Sunday, May 5, 2013

Update on my Gluttony (Could I think of a less interesting title?)

Since my confession last week, I've started reading the book, 7:An Experimental Mutiny Against Excess by Jen Hatmaker. It is fascinating. The first chapter caused an interesting dialogue with my husband about our personal contribution to excess in this culture. My confession here weighed in a lot. We knew we could never maintain a restriction as severe as the author did in the book for an entire month, but we wanted to do something. 

We decided we would not eat out the entire month of May. 

To most people, that is probably not a big deal. To me, huge. When I started working full-time, I reveled in the freedom of stopping for Starbucks for my morning coffee, then lunching with my co-workers wherever we felt like going at least a few times a week. That morphed into driving through to get a big cookie or a brownie or a big slice of pizza at the end of a stressful day. 

At first, it was the freedom that I relished. As a stay-at-home-mom, I seldom (never) went anywhere without a child, aka witness, aka beggar. Driving thru was a hassle with all the "Can I haves" and "I wants" and then bragging to the siblings about their treat the moment we walked in the door and dealing with the resulting "How come I didn'ts."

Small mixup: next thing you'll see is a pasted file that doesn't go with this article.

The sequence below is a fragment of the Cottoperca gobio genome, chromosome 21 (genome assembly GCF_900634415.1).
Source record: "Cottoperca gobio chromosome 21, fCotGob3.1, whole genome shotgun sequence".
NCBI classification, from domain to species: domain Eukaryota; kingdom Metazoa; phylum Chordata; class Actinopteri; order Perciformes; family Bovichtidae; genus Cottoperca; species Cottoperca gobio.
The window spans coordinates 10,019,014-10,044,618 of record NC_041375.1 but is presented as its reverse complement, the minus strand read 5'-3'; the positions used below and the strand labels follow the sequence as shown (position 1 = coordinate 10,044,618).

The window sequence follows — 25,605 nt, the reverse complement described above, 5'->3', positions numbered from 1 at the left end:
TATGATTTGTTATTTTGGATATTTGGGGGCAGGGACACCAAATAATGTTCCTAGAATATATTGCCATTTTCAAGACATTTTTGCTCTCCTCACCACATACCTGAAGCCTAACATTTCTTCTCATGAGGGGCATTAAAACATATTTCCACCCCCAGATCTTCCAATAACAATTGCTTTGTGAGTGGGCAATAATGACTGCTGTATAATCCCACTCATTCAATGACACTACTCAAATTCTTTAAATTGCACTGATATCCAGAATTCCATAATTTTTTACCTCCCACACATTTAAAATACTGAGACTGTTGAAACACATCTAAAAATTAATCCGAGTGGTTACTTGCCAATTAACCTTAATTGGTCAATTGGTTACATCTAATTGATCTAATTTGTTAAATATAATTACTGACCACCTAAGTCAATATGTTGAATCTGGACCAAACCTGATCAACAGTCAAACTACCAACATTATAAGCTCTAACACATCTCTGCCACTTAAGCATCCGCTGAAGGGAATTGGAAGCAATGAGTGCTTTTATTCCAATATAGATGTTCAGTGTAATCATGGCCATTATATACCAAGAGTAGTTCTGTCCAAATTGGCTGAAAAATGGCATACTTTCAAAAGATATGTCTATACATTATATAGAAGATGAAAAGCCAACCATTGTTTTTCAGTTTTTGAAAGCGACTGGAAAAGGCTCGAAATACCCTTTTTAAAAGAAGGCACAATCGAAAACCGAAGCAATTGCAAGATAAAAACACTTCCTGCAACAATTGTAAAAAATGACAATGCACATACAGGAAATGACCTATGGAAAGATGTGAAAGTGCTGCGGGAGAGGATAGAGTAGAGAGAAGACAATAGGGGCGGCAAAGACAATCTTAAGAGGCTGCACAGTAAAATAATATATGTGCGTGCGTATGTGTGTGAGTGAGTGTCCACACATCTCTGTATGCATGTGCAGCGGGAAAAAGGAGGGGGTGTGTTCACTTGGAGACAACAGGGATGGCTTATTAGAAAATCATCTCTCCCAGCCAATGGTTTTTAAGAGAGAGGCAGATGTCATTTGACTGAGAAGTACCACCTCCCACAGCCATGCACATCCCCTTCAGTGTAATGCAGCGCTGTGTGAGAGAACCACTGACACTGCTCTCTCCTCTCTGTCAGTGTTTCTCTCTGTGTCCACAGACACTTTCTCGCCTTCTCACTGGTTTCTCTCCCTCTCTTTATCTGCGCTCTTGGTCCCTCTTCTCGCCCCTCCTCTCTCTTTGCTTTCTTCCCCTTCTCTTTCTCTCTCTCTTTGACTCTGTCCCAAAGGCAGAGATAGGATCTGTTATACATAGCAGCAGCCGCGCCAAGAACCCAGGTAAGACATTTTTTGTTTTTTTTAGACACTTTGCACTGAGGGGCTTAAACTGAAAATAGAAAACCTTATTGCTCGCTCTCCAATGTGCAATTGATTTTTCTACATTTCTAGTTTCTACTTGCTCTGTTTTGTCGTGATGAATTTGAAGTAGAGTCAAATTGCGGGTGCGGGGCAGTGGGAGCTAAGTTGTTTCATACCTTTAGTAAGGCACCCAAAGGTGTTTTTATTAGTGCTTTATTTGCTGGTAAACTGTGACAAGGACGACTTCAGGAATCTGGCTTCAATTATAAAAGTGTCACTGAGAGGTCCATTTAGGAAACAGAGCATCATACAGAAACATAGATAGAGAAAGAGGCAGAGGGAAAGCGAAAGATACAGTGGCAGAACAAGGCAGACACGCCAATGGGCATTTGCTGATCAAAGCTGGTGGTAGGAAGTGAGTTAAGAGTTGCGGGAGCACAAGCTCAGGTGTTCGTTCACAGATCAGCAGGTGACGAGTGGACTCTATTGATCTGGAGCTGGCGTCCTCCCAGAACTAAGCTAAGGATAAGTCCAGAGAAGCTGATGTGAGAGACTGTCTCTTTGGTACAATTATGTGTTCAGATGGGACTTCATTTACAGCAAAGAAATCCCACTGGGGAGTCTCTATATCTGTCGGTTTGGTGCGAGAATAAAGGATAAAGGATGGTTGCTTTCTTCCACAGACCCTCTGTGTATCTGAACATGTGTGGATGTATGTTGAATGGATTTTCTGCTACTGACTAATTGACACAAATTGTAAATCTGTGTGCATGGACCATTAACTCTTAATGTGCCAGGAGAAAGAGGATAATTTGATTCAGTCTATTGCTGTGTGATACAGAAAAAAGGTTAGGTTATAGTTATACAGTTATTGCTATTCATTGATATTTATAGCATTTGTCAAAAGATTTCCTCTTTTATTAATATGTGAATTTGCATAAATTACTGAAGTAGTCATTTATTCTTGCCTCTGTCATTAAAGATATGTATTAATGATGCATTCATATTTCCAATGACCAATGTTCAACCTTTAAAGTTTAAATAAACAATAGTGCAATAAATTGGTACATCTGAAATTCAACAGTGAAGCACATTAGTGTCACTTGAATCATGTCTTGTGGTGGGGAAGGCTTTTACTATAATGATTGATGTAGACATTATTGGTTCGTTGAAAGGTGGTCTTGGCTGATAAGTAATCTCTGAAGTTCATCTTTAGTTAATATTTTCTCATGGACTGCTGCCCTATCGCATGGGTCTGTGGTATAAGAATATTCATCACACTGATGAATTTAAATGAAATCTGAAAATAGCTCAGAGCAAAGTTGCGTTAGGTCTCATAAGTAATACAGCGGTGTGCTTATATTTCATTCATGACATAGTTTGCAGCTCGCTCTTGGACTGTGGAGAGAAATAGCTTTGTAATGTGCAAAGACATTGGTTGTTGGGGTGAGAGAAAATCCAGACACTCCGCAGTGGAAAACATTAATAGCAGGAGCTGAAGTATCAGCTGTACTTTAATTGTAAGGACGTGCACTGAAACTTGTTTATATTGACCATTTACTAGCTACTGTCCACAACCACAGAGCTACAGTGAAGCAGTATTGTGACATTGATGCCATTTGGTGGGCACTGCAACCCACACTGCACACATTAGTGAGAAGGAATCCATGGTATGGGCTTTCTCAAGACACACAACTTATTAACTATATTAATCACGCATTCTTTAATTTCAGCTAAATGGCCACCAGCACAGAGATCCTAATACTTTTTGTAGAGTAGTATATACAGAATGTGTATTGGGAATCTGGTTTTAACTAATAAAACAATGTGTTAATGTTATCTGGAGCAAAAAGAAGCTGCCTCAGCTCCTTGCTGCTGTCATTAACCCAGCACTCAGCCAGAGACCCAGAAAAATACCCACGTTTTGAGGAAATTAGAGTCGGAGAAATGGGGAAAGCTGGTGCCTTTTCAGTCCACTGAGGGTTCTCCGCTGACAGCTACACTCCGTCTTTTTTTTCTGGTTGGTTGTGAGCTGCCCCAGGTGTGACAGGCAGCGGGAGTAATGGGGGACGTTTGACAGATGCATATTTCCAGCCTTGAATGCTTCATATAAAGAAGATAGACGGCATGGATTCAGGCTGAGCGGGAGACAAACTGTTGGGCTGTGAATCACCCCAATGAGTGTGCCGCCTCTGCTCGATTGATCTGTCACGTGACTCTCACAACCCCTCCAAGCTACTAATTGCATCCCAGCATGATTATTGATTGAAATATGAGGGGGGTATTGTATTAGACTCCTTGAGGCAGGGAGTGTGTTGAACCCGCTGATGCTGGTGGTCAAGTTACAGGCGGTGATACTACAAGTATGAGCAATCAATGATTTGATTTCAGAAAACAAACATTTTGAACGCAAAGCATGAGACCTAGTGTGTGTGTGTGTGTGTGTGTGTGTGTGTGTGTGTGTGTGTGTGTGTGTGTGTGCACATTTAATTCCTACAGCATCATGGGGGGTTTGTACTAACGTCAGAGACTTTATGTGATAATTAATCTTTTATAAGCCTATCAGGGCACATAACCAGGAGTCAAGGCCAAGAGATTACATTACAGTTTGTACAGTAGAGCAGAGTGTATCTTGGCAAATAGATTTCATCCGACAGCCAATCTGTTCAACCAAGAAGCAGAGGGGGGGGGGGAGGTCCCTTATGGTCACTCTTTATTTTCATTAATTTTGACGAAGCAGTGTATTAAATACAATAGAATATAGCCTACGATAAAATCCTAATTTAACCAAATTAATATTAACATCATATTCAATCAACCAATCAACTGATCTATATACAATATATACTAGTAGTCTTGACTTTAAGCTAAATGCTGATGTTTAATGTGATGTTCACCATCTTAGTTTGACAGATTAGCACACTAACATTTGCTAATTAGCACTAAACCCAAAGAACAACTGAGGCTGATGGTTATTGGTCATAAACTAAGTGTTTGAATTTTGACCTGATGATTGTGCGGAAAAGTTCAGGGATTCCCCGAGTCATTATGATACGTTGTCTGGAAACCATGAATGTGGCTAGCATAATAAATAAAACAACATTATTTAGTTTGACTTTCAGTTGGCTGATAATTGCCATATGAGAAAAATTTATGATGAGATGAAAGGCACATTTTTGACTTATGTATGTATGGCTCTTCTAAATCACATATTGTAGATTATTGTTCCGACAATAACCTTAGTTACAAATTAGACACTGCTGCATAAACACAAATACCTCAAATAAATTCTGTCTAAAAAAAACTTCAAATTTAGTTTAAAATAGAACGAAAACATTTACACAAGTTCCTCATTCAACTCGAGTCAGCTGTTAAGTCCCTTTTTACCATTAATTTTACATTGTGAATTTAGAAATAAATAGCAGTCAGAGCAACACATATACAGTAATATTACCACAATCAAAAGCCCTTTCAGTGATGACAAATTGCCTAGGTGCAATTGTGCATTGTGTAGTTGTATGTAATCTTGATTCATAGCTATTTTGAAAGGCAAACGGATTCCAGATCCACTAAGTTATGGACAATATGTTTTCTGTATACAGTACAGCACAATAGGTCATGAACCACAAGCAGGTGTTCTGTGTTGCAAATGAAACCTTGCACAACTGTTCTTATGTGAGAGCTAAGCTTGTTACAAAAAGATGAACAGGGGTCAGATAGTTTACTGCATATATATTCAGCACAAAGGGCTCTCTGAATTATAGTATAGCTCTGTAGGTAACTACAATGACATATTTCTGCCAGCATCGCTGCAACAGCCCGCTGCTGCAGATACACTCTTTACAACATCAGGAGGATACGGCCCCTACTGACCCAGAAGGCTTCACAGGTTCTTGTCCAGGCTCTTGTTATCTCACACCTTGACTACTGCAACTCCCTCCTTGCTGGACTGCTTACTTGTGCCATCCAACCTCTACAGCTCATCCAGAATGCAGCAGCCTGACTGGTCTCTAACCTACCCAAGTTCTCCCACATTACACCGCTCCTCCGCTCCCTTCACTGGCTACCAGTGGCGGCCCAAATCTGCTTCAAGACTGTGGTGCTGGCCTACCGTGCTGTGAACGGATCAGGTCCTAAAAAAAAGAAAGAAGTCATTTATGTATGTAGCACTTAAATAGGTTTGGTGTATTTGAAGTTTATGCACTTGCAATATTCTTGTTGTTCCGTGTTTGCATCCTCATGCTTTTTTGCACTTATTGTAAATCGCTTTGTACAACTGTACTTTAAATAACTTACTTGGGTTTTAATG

I love coffee (seriously, love) and getting my favorite brew to enjoy in the quiet of my car was a dream come true. Having adult conversations with adults over food that someone else prepared and brought me while I sat with adults...priceless.

As with all things new, the excitement began to fade but by then I felt I needed those things. It was part of the "free me" I had become. 

So, to eliminate the possibility of any of that caused me to immediately feel suffocated. Which obviously proved that I needed this.

Here it is, day 5. I found $15 cash in my purse the first day and promptly decided that anything I bought with it didn't count since it was basically free money. Talk about the letter of the law and not the spirit. So I lasted until day 4 and bought a Happy Meal on my way home from work yesterday since I had been too busy to eat lunch. Plus, I knew my people weren't home to catch me in the act. (Integrity is just oozing out of me. Sigh.)

But it's a start. 

Last week was one of the most stressful we've had in awhile. I was so tempted to stop and use my secret cash stash for something chocolate. Instead, I prayed all the way home from work. I felt better by the time I arrived. I'm taking baby steps to rely on Him instead of artificial fillers. I'm spending more time in the Word, at least a little each day, and I'm making a point to stop and look my children in the eye when they speak to me if I'm on the computer. 

I've been a glutton for a long time. I have a long way to go. But His grace is sufficient for me and His strength is made perfect in my weakness. Denying self, even a little bit, is causing me to rely on that grace.

And that's a very good thing.

1 comment:

  1. I read Seven a few months ago, and it was so convicting. We haven't attempted any of the restrictions, but are thinking more critically about many, many things. A few friends and I are hoping to at least limit ourselves for one week at a time - with media, food, etc. and I have found myself purging our closets. I am used to indulging myself, and self-denial is hard. Harder than I thought it would be.